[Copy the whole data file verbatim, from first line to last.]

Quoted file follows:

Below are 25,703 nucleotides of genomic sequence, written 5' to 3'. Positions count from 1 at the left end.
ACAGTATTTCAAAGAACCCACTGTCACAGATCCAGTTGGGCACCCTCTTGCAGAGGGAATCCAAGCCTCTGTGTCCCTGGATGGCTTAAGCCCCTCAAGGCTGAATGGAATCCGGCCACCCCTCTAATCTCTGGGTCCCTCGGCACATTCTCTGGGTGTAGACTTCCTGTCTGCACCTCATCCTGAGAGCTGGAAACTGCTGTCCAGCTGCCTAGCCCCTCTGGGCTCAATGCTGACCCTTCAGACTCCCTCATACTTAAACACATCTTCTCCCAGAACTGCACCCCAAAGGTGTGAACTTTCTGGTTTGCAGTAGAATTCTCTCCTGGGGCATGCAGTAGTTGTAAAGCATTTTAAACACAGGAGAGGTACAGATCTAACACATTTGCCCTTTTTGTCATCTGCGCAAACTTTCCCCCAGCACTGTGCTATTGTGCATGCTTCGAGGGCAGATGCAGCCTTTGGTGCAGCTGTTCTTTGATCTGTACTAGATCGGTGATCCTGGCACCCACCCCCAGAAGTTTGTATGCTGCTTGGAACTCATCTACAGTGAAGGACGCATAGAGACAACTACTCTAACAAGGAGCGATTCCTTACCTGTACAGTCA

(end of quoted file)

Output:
Below are 25,703 nucleotides of genomic sequence, written 5' to 3'. Positions count from 1 at the left end.
ACAGTATTTCAAAGAACCCACTGTCACAGATCCAGTTGGGCACCCTCTTGCAGAGGGAATCCAAGCCTCTGTGTCCCTGGATGGCTTAAGCCCCTCAAGGCTGAATGGAATCCGGCCACCCCTCTAATCTCTGGGTCCCTCGGCACATTCTCTGGGTGTAGACTTCCTGTCTGCACCTCATCCTGAGAGCTGGAAACTGCTGTCCAGCTGCCTAGCCCCTCTGGGCTCAATGCTGACCCTTCAGACTCCCTCATACTTAAACACATCTTCTCCCAGAACTGCACCCCAAAGGTGTGAACTTTCTGGTTTGCAGTAGAATTCTCTCCTGGGGCATGCAGTAGTTGTAAAGCATTTTAAACACAGGAGAGGTACAGATCTAACACATTTGCCCTTTTTGTCATCTGCGCAAACTTTCCCCCAGCACTGTGCTATTGTGCATGCTTCGAGGGCAGATGCAGCCTTTGGTGCAGCTGTTCTTTGATCTGTACTAGATCGGTGATCCTGGCACCCACCCCCAGAAGTTTGTATGCTGCTTGGAACTCATCTACAGTGAAGGACGCATAGAGACAACTACTCTAACAAGGAGCGATTCCTTACCTGTACAGTCA